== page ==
The technical folks behind Monster.com invited me to visit last week. I somehow couldn’t convince them to show me any Superbowl ads but they did demo their cool new search engine. It’s based on technology they acquired when they bought Trovix in 2008. What can it do?
Understand the meaning of words: The search engine knows the difference between “development” in the fundraising context and “development” in the software context.
Appreciate the relationships between words: A custom ontology fortifies the search engine. The ontology rolls up skills like auditing into the larger category of finance. It differentiates between a top ranked school and a lower ranked school. It understands that years spent working as a prosecutor should count towards a candidate’s overall legal experience.
Cut text-heavy resumes into nimble content components: Recruiters can use the power resume search to compare candidates side-by-side, because the search mixes and normalizes the information into simple, clean categories like “Experience,” “Education,” and “Skills”.
I noticed the press release about Computacenter assuming the role of vendor management for BP ( http://www.realwire.com/release_detail.asp?ReleaseID=14672) just before Christmas, but its impact eluded me at the time (too busy shopping for presents). But I was interviewing and researching Computacenter specifically this month for another reason and now I’ve spent more time to understand the true significance of the announcement.
I fielded an inquiry from a client last week who asked what levels of investment Forrester is seeing in custom software development, and whether that investment remains significant compared to other activities in IT, especially given the downward pressure we've seen on budgets in 2009. The request was timely, as I've started to comb through the results of our annual Enterprise And SMB Software Survey.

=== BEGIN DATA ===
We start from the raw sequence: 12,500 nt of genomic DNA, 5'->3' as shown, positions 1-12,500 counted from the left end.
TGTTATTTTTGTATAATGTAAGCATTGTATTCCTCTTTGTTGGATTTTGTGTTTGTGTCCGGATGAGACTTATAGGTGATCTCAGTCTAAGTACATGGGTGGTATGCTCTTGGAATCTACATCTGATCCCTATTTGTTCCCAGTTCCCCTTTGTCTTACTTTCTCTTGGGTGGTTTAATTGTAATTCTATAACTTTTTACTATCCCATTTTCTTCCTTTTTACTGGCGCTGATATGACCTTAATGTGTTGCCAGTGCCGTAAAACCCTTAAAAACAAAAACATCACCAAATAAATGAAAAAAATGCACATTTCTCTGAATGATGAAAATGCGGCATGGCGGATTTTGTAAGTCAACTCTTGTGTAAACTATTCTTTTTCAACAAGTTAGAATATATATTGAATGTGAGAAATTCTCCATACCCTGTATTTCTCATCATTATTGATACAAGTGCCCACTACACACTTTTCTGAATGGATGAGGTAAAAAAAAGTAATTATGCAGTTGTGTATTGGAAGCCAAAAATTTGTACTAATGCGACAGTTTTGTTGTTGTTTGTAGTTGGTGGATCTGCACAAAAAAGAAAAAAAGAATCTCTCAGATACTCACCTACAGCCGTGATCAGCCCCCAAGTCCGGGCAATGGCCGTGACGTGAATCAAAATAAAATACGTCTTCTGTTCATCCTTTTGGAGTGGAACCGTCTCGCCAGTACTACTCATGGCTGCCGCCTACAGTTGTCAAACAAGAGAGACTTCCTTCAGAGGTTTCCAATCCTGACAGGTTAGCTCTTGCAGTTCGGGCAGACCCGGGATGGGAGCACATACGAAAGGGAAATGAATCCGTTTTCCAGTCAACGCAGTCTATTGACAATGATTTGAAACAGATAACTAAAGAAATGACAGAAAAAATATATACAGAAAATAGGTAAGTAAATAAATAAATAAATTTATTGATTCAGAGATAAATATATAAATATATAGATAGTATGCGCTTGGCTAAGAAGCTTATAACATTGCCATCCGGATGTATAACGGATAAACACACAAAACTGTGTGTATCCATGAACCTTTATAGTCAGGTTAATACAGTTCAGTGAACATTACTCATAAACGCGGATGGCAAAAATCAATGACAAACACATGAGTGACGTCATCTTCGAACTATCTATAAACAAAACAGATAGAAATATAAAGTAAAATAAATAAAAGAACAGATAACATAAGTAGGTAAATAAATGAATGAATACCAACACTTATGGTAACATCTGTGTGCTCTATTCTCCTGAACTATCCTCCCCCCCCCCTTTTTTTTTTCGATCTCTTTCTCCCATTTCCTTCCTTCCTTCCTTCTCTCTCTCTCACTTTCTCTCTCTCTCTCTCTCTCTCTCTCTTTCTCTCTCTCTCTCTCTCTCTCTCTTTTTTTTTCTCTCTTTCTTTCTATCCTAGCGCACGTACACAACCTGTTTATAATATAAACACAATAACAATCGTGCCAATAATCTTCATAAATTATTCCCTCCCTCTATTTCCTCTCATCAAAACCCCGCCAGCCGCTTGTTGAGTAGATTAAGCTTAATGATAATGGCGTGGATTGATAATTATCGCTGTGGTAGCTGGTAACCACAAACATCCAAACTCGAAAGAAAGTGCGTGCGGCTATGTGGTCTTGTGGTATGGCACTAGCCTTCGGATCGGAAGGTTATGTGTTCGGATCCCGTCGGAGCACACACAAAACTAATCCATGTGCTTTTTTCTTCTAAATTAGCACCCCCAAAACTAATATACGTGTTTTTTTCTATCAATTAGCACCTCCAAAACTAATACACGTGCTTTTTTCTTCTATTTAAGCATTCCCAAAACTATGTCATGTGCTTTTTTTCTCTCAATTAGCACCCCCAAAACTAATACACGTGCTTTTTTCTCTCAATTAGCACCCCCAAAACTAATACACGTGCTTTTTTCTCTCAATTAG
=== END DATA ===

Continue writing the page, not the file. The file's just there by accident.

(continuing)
Lately, there are so many cool Infographics popping up, with lots of global information. Yesterday I shared a link to an infographic from the World Bank. Today, you'll find a link to a tool from the United Nations Development Programme.
I can't deny it. Gmail intrigues me. No, not the idea of Web-based email client. That's old hat. Rather, it's that Gmail gives me a box of tools that taken together are my personal command and control center. Everything I need to be connected, get to appointments, find a friend, stay in touch, locate stuff I need, and remain on task is in one spot.
It's convenient. It's my inbox next. It's my touchstone for personal communications.
But at work, I'm using an email client, an IM client, a calendar client, a task list client, a microblogging client, a browser client, and a bunch of other applications. Just getting from one to another gives me a headache.
So where's my business Gmail?
From where I'm sitting, that's the mission of Project Vulcan. Read Ed Brill's post for the official IBM description of the vision of a hyperlinked, rapidly-evolving, highly tailorable, multi-modal inbox. I've spoken with Alistair Rennie, Lotus's new GM, and Kevin Kavanaugh, VP and head of Notes & Domino, about this project.
My take is that Project Vulcan is nothing less than IBM's blueprint for the future of business messaging and collaboration. In particular, it will:
Build on Lotus's market and technology foundations.
Unify many kinds of communication media and apps into a single frame
Provide an anchor point for employees' information work day.
Use Web deployment to rapidly experiment and learn what works. (Yes, it's a code fork.)